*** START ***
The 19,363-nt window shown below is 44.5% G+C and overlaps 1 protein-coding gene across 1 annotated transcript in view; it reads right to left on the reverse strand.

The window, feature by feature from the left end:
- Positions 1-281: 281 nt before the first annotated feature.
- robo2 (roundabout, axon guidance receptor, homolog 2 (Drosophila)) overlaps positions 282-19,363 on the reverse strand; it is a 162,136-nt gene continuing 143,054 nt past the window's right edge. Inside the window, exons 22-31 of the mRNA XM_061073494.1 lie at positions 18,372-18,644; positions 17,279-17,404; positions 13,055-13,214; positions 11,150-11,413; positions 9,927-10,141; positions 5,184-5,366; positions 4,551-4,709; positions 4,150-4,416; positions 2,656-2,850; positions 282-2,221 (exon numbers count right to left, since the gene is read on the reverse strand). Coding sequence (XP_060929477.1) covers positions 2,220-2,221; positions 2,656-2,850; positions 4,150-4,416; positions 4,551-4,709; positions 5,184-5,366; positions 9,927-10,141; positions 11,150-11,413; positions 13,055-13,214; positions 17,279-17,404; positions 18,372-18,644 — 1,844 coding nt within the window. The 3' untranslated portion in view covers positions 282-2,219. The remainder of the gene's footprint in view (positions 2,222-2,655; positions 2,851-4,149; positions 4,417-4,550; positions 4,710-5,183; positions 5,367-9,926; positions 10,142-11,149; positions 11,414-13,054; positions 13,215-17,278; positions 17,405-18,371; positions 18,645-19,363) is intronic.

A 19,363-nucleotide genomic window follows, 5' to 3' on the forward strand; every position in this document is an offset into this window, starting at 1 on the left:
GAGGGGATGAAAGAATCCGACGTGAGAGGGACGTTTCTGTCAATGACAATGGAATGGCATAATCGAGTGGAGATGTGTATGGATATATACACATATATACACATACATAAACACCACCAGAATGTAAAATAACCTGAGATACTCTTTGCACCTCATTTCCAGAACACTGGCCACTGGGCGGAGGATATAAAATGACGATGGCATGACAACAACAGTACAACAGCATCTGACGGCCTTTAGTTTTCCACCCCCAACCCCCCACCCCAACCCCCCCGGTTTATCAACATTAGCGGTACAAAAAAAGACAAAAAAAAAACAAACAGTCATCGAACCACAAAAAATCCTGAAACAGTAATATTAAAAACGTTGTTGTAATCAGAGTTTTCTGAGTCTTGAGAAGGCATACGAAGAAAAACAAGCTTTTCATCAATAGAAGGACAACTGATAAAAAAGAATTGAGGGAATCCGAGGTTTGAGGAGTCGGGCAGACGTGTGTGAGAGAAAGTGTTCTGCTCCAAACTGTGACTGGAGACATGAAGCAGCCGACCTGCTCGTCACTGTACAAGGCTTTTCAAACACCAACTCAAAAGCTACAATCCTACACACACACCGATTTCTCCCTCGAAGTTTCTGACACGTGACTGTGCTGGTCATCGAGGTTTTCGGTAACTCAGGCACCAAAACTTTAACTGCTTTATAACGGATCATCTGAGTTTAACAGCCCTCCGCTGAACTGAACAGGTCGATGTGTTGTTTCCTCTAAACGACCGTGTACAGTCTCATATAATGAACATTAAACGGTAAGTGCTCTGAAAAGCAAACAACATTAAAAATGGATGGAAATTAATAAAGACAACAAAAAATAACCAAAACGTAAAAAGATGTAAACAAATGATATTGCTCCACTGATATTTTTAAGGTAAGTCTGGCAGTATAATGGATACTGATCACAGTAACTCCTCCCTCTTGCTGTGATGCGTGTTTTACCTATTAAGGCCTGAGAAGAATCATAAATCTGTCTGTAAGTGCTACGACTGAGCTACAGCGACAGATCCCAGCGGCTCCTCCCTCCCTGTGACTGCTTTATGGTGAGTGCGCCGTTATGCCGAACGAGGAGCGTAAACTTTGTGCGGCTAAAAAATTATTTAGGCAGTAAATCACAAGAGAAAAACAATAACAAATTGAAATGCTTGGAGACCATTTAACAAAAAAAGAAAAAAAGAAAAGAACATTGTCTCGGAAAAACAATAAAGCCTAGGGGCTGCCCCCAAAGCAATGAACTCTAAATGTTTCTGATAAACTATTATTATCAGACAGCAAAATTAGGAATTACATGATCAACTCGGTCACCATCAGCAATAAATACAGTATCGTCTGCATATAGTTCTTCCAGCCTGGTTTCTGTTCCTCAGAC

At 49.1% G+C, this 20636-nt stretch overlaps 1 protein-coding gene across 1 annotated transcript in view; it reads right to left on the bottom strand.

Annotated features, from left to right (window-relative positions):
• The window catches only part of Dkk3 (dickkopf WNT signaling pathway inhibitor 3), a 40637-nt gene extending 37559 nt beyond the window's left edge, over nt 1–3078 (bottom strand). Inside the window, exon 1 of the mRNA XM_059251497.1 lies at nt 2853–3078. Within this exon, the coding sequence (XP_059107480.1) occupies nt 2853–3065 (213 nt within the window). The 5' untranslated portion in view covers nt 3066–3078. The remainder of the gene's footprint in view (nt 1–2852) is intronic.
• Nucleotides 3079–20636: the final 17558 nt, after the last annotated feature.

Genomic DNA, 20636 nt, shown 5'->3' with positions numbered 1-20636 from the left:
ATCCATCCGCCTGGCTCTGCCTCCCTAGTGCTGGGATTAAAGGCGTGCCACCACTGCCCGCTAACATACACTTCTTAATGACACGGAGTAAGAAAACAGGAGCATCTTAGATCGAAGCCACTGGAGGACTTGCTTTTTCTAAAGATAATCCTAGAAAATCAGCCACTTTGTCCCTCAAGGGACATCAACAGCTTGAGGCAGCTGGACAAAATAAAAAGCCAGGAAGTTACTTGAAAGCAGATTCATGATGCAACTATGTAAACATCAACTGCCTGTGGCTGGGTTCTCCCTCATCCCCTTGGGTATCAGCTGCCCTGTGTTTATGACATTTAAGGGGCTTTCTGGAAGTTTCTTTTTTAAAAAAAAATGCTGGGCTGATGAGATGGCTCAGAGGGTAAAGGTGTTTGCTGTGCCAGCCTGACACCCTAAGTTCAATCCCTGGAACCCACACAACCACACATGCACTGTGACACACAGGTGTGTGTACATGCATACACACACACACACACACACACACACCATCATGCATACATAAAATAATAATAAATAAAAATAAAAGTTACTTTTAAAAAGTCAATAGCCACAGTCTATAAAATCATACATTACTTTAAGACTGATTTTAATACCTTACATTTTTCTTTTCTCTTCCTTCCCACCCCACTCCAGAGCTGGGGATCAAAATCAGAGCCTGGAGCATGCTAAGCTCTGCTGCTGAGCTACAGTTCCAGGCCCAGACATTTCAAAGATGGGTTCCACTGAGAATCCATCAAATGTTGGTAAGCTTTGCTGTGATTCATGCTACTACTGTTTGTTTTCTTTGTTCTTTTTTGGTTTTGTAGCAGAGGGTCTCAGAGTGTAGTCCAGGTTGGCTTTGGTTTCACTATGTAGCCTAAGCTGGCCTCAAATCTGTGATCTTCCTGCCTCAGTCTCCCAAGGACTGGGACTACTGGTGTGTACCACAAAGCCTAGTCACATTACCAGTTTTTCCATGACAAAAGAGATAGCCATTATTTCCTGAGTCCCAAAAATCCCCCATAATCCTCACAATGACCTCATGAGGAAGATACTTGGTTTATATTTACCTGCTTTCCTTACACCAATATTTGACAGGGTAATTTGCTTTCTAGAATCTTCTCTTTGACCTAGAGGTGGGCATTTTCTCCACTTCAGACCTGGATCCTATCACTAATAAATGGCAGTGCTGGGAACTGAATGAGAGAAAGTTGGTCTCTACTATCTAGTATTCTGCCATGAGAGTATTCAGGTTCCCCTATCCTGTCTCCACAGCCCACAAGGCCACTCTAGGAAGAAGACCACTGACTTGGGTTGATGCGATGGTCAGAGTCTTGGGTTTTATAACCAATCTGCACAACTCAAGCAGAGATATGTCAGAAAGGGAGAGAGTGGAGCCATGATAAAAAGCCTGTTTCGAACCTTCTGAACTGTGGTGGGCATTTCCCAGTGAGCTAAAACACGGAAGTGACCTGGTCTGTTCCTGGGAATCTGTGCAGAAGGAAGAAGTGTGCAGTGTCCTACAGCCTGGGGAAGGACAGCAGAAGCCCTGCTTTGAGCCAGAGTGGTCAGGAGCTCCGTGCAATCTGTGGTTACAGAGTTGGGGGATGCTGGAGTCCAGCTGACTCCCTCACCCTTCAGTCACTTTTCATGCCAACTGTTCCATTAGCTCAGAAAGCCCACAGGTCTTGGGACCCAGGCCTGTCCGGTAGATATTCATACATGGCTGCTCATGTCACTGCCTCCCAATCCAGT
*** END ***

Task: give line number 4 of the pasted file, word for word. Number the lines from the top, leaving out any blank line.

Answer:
- robo2 (roundabout, axon guidance receptor, homolog 2 (Drosophila)) overlaps positions 282-19,363 on the reverse strand; it is a 162,136-nt gene continuing 143,054 nt past the window's right edge. Inside the window, exons 22-31 of the mRNA XM_061073494.1 lie at positions 18,372-18,644; positions 17,279-17,404; positions 13,055-13,214; positions 11,150-11,413; positions 9,927-10,141; positions 5,184-5,366; positions 4,551-4,709; positions 4,150-4,416; positions 2,656-2,850; positions 282-2,221 (exon numbers count right to left, since the gene is read on the reverse strand). Coding sequence (XP_060929477.1) covers positions 2,220-2,221; positions 2,656-2,850; positions 4,150-4,416; positions 4,551-4,709; positions 5,184-5,366; positions 9,927-10,141; positions 11,150-11,413; positions 13,055-13,214; positions 17,279-17,404; positions 18,372-18,644 — 1,844 coding nt within the window. The 3' untranslated portion in view covers positions 282-2,219. The remainder of the gene's footprint in view (positions 2,222-2,655; positions 2,851-4,149; positions 4,417-4,550; positions 4,710-5,183; positions 5,367-9,926; positions 10,142-11,149; positions 11,414-13,054; positions 13,215-17,278; positions 17,405-18,371; positions 18,645-19,363) is intronic.